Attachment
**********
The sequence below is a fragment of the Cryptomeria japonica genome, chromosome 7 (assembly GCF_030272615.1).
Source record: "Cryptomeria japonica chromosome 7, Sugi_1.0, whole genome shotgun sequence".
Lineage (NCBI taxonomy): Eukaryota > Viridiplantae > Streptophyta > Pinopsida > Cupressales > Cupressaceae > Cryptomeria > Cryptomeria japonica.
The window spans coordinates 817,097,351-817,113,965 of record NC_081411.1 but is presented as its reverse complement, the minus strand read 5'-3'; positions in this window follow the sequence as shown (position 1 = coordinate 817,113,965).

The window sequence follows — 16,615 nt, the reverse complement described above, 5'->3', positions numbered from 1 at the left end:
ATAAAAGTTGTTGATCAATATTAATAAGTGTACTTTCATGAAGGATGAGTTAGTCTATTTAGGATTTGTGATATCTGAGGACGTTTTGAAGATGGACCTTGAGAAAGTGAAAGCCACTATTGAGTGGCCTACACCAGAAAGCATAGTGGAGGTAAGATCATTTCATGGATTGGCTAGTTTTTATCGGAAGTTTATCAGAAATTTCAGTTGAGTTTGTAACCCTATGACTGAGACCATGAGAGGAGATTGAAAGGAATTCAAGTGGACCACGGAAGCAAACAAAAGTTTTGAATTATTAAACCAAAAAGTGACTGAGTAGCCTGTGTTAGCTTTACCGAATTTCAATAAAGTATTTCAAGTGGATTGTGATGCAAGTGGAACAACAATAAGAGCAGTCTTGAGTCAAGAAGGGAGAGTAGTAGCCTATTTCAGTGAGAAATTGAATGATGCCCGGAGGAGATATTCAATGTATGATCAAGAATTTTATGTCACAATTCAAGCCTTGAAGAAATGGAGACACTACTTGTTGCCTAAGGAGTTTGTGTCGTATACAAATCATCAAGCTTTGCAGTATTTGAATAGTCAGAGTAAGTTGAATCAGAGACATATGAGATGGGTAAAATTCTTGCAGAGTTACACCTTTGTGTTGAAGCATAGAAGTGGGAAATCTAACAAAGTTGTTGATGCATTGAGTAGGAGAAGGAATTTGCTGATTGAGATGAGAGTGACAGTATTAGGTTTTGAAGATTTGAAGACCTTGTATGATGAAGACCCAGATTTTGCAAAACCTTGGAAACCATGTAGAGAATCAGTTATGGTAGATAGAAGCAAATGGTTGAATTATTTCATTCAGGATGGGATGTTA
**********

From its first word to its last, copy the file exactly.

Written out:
The sequence below is a fragment of the Cryptomeria japonica genome, chromosome 7 (assembly GCF_030272615.1).
Source record: "Cryptomeria japonica chromosome 7, Sugi_1.0, whole genome shotgun sequence".
Lineage (NCBI taxonomy): Eukaryota > Viridiplantae > Streptophyta > Pinopsida > Cupressales > Cupressaceae > Cryptomeria > Cryptomeria japonica.
The window spans coordinates 817,097,351-817,113,965 of record NC_081411.1 but is presented as its reverse complement, the minus strand read 5'-3'; positions in this window follow the sequence as shown (position 1 = coordinate 817,113,965).

The window sequence follows — 16,615 nt, the reverse complement described above, 5'->3', positions numbered from 1 at the left end:
ATAAAAGTTGTTGATCAATATTAATAAGTGTACTTTCATGAAGGATGAGTTAGTCTATTTAGGATTTGTGATATCTGAGGACGTTTTGAAGATGGACCTTGAGAAAGTGAAAGCCACTATTGAGTGGCCTACACCAGAAAGCATAGTGGAGGTAAGATCATTTCATGGATTGGCTAGTTTTTATCGGAAGTTTATCAGAAATTTCAGTTGAGTTTGTAACCCTATGACTGAGACCATGAGAGGAGATTGAAAGGAATTCAAGTGGACCACGGAAGCAAACAAAAGTTTTGAATTATTAAACCAAAAAGTGACTGAGTAGCCTGTGTTAGCTTTACCGAATTTCAATAAAGTATTTCAAGTGGATTGTGATGCAAGTGGAACAACAATAAGAGCAGTCTTGAGTCAAGAAGGGAGAGTAGTAGCCTATTTCAGTGAGAAATTGAATGATGCCCGGAGGAGATATTCAATGTATGATCAAGAATTTTATGTCACAATTCAAGCCTTGAAGAAATGGAGACACTACTTGTTGCCTAAGGAGTTTGTGTCGTATACAAATCATCAAGCTTTGCAGTATTTGAATAGTCAGAGTAAGTTGAATCAGAGACATATGAGATGGGTAAAATTCTTGCAGAGTTACACCTTTGTGTTGAAGCATAGAAGTGGGAAATCTAACAAAGTTGTTGATGCATTGAGTAGGAGAAGGAATTTGCTGATTGAGATGAGAGTGACAGTATTAGGTTTTGAAGATTTGAAGACCTTGTATGATGAAGACCCAGATTTTGCAAAACCTTGGAAACCATGTAGAGAATCAGTTATGGTAGATAGAAGCAAATGGTTGAATTATTTCATTCAGGATGGGATGTTA